Talk to your pharmacist!
Cholesterol and its Role in the Body
Cholesterol is a type of fat, which we need in our diet to help us build cells in our body and make hormones, which act as chemical messengers.
The body also uses cholesterol to make Vitamin D, needed to help us absorb calcium from the food we eat.
There are two main sources of cholesterol:
1. The food we eat
2. Our liver
If you have too much cholesterol in your blood stream, you are at risk for getting heart disease and stroke. In some people, it may be difficult to lower cholesterol levels through diet and lifestyle changes alone. In such cases, medications may be required to reduce cholesterol.
Your doctor will help you decide what medication will work best for you. Once you have chosen a medication, you usually need to continue taking it for the rest of your life.
There are several different groups of cholesterol medications available.
1) Bile Acid Resins
This family of medications includes cholestyramine resin (Questran®), and colestipol (Colestid®). Questran® is available as a powder, and Colestid® as tablets or a powder. The powder is dissolved in water or juice and is usually taken four times daily.
These medications work by stopping cholesterol from leaving your stomach and going into your blood.
The most common side effects of these medications are stomach upset, a feeling of fullness, constipation, and nausea. These side effects may disappear in time, after your body adjusts to these medications.
Niacin is one of the B vitamins. It can lower cholesterol when taken in appropriate doses. Niacin works by decreasing the amount of cholesterol made by the liver.
Flushing (face turning red), headaches, or itchy skin are the most common side effects. Ask your pharmacist how to manage some of these side effects.
3) The Statins
This group of medications includes fluvastatin (Lescol®), lovastatin (Mevacor®), pravastatin (Pravachol®), simvastatin (Zocor®) and atorvastatin (Lipitor®).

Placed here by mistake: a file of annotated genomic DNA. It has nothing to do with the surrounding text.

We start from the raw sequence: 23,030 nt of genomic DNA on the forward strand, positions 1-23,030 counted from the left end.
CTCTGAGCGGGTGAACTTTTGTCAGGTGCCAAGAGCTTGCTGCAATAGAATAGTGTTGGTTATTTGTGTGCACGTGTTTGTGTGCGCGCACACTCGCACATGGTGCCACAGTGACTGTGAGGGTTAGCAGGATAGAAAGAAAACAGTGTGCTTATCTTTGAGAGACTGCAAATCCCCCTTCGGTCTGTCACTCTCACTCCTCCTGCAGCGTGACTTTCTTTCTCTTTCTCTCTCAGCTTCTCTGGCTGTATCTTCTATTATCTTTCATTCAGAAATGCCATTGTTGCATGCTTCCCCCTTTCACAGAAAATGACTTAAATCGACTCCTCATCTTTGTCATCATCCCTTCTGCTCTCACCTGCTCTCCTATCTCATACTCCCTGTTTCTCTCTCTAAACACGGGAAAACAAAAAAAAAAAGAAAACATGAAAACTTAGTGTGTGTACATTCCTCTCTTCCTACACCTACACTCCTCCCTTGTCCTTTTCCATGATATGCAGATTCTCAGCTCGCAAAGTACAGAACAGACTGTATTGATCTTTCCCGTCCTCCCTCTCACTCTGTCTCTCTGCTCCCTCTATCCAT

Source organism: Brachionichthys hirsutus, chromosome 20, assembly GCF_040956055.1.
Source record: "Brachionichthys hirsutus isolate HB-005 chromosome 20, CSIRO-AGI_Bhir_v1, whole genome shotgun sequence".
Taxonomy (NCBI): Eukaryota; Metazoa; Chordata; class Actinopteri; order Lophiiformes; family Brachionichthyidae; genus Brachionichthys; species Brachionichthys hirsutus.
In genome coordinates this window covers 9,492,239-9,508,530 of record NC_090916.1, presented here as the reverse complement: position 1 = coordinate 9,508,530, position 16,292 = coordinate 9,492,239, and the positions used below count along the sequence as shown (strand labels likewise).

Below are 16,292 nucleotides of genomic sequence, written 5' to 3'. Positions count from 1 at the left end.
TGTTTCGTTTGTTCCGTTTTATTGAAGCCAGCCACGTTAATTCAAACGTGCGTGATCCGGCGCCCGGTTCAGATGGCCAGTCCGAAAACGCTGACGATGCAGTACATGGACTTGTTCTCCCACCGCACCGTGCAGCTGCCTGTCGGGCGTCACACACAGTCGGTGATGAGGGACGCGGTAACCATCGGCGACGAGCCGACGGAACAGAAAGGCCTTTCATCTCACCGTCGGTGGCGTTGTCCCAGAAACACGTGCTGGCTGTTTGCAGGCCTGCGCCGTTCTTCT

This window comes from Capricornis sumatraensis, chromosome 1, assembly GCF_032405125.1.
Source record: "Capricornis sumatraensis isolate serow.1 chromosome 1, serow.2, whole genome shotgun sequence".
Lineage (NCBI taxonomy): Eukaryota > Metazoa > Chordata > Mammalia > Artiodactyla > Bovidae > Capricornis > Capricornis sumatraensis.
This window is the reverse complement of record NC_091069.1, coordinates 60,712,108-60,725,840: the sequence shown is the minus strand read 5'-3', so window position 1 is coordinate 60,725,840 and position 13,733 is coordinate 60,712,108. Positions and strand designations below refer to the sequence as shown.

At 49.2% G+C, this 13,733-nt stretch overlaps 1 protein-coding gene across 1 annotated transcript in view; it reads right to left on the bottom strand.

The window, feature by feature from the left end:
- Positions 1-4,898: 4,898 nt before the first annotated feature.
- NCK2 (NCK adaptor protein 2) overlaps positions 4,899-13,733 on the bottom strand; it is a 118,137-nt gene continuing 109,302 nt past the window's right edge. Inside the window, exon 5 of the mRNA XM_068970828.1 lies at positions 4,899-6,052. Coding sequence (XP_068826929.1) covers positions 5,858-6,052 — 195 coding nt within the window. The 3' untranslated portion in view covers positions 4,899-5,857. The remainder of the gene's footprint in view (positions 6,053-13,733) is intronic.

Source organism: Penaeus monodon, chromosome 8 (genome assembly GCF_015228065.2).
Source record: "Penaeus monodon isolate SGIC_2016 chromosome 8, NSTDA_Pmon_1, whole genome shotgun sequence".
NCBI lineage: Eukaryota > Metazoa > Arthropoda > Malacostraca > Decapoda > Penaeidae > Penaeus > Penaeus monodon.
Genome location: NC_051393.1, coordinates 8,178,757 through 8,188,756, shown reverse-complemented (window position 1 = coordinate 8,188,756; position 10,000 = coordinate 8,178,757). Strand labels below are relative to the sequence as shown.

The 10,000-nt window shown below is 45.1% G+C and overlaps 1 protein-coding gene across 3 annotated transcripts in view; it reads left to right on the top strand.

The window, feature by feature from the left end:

Normally, these kinds of medications are taken once or twice daily. The most common, once daily dose, should always be taken with your evening meal.
The statin medications work by lowering the amount of cholesterol made by the liver.
Very few people experience side effects from these medications. However, some patients may suffer from headaches or stomach upset. Your doctor will also do blood tests and remind you of yearly eye exams when you are taking these medications.
4) Fibric Acid Derivatives
This family of medications includes gemfibrozil (Lopid®) and fenofibrate (Lipidil®). These medications are usually taken once or twice daily.
Fibric Acid Derivatives help the body get rid of extra cholesterol.
These medications normally have few side effects, but may cause stomach upset in some patients.
Combination Drug Therapy
Your doctor may prescribe one or a combination of two medications to reduce your cholesterol to a required level. If you are prescribed combination therapy, your pharmacist will help you decide when to take the two different medications. This will ensure they work better together.
It is important that you talk to your pharmacist to learn more about your medication. Your pharmacist will also tell you if it’s safe to take other medications.
Even if you think that your cholesterol has been lowered enough, you should never stop taking your medication without consulting your doctor or pharmacist. Stopping a cholesterol medication can cause your cholesterol levels to climb up again which may be hazardous to your health!